An American man who reportedly ran away to join the Islamic State has allegedly deserted the terrorist group after he realised how religious they were.
Mohamad Khweis, 26, was taken into custody in Iraq after he ran away from the bloodthirsty jihadi. Speaking to a Kurdish TV station yesterday he admitted to deciding to escape when he realised he didn’t like their ‘very strict’ religious beliefs, the Washington Post reports.
Speaking to Kurdistan 24 Khweis confessed that his life under the Islamic State in Mosul was very hard, with the days being spent doing nothing but praying, eating and eight hours of daily instruction in religion and Sharia law. He said he soon came to see that ‘I didn’t really support their ideology’.
It only took a month for Khweis to realise his mistake before he reached out to someone who could help him make his way toward Turkey with a plan to return to the United States in the future.
It was pretty hard to live in Mosul… It’s not like the Western countries, you know, it’s very strict. There’s no smoking. I found it hard for everyone there.Advertisement
What will happen to him next remains unclear, although the FBI, who did not previously have Khweis on its radar, is investigating the matter.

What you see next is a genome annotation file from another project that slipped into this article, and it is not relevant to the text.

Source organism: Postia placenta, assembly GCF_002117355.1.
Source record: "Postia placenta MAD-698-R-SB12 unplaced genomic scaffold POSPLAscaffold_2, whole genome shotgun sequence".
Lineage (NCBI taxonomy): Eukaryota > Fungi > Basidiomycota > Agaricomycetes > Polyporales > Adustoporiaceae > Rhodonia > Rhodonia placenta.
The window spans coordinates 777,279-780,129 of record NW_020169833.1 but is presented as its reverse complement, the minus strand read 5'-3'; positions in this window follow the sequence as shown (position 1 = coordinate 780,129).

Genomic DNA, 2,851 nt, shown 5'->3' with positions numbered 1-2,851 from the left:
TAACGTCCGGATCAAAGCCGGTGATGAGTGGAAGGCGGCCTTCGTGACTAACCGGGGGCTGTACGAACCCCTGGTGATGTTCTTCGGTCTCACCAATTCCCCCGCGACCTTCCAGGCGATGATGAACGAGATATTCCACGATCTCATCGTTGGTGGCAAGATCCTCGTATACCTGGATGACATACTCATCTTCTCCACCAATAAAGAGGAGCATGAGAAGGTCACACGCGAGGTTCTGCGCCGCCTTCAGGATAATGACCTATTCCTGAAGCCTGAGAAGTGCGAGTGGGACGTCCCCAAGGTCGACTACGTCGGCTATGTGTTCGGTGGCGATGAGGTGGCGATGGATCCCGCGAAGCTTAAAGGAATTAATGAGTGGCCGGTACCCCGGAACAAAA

Khweis is reportedly the son of two Palestinians who came to the United States more than 25 years ago and was born and raised in Virginia. His friends claim he showed no signs of religious fanaticism and only attended the mosque infrequently.
It was unclear why Khweis decided to travel to Islamic State in the first place. He said he left the United States in December, travelling to Turkey via London and Amsterdam. He said he met an ‘Iraqi girl’ in Turkey who claimed she knew someone who could take them into Syria.
The pair eventually passed into Syria where Khweis and his female companion were split up, and he was eventually driven to a house where he says foreigners seemed to stay.
Khweis said he was surrounded by people from countries such as Russia, Egypt, Morocco, Algeria, Afghanistan and Uzbekistan but did not encounter any other Americans. Each person, he said, was given a nickname before being sent to Mosul for training.
A report released late last year by the U.S. congress said that more than 250 people from the United States had joined or attempted to join extremist groups fighting overseas, warning that ‘many of them are only a plane-flight away from our shores.’